Every hour, NASA’s missions collectively compile hundreds of terabytes of information, which, if printed out in hard copies, would take up the equivalent of tens of millions of trees worth of paper.
This deluge of material poses some big data challenges for the space agency. But a team at NASA’s Jet Propulsion Laboratory (JPL) in Pasadena, Calif., is coming up with new strategies to tackle problems of information storage, processing and access so that researchers can harness gargantuan amounts data that would impossible for humans to parse through by hand.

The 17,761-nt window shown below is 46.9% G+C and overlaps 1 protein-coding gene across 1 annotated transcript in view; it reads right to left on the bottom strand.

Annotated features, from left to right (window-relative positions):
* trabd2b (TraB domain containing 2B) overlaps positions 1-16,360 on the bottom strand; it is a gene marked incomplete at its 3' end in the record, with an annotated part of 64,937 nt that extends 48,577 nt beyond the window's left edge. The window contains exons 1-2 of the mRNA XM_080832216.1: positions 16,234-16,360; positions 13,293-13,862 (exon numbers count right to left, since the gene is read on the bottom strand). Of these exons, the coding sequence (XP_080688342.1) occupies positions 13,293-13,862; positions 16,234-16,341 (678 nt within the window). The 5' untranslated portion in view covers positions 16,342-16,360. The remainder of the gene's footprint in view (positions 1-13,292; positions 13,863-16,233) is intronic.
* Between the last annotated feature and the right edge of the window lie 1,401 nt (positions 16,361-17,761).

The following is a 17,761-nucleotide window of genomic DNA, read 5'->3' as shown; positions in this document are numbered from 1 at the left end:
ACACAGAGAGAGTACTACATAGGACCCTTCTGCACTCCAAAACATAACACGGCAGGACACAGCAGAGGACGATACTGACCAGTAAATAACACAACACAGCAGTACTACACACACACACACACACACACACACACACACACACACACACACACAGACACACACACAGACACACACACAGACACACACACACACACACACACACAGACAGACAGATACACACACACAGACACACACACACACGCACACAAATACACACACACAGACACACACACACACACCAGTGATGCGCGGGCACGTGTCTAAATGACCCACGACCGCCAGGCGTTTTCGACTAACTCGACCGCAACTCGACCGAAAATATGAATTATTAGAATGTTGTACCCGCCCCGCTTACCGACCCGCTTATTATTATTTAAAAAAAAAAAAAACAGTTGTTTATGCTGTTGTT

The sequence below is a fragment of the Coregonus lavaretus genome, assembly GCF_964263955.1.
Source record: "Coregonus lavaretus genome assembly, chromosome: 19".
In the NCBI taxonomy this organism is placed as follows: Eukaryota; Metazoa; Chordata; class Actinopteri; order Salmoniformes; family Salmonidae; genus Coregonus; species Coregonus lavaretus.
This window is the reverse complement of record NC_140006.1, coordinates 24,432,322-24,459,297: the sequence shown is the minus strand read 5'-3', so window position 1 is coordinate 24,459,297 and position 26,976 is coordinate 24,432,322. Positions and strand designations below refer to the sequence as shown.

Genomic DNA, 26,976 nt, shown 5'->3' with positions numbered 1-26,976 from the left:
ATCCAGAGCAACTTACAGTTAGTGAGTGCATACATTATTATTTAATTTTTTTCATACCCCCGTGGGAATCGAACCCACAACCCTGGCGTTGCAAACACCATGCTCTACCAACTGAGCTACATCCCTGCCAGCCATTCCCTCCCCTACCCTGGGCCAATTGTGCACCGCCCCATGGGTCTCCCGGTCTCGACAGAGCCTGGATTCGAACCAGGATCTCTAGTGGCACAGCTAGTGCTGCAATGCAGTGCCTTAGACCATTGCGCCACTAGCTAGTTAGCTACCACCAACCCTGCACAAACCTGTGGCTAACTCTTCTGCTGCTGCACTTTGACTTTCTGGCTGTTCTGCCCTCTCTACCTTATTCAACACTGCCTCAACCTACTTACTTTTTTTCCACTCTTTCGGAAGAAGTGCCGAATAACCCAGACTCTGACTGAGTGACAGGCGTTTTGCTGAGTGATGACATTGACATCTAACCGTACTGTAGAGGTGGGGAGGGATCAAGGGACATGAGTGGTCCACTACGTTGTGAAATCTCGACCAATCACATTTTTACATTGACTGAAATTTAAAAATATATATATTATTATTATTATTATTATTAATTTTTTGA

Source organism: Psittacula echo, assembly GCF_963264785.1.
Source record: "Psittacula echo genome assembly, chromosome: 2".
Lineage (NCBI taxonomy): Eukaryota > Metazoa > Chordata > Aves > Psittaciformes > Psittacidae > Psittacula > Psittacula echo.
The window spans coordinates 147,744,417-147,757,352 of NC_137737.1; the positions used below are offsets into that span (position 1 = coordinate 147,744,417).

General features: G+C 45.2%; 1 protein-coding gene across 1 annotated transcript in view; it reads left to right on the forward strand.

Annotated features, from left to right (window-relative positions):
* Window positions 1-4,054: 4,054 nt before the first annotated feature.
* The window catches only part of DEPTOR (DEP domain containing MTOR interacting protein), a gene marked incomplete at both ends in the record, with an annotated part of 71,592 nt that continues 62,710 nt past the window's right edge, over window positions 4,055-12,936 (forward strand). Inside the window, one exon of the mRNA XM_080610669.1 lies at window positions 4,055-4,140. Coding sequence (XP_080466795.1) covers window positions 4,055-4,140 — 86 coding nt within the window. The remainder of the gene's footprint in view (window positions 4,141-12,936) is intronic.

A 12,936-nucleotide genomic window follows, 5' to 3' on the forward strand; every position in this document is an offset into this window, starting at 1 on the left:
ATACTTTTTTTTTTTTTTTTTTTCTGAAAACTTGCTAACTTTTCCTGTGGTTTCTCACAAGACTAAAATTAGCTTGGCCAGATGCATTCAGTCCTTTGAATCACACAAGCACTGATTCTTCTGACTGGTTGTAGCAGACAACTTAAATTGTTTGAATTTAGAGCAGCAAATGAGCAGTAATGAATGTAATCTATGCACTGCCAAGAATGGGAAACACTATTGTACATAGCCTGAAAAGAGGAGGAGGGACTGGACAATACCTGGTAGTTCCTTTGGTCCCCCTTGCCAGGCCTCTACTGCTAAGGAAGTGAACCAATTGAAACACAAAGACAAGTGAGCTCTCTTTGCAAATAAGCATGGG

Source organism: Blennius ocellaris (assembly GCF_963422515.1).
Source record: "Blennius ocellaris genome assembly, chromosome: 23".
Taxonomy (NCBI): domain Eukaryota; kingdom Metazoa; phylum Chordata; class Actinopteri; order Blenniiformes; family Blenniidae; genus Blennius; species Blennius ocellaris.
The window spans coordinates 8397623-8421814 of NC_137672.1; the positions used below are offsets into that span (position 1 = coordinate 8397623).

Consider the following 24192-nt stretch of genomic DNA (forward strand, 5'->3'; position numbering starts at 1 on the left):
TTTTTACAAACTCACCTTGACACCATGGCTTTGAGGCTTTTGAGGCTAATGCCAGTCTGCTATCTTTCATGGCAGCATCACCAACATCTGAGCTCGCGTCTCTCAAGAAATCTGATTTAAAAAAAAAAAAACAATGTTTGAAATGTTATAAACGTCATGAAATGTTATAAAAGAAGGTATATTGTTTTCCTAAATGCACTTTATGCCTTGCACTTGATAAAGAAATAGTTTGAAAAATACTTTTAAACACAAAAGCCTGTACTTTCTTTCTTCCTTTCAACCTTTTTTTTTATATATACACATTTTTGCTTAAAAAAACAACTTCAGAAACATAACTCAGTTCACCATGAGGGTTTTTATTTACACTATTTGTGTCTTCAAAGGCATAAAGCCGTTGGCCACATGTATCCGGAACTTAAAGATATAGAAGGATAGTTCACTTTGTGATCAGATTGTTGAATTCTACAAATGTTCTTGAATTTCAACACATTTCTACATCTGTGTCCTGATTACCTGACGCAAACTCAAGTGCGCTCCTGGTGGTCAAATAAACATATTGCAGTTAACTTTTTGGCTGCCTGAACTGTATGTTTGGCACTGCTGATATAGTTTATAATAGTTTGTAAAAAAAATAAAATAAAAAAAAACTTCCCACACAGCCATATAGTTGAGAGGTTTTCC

“Scientists use big data for everything from predicting weather on Earth to monitoring ice caps on Mars to searching for distant galaxies,” JPL’s Eric De Jong said in a statement. Jong is the principal investigator for one of NASA’s big data programs, the Solar System Visualization project, which aims to convert the scientific information gathered in missions into graphics that researchers can use.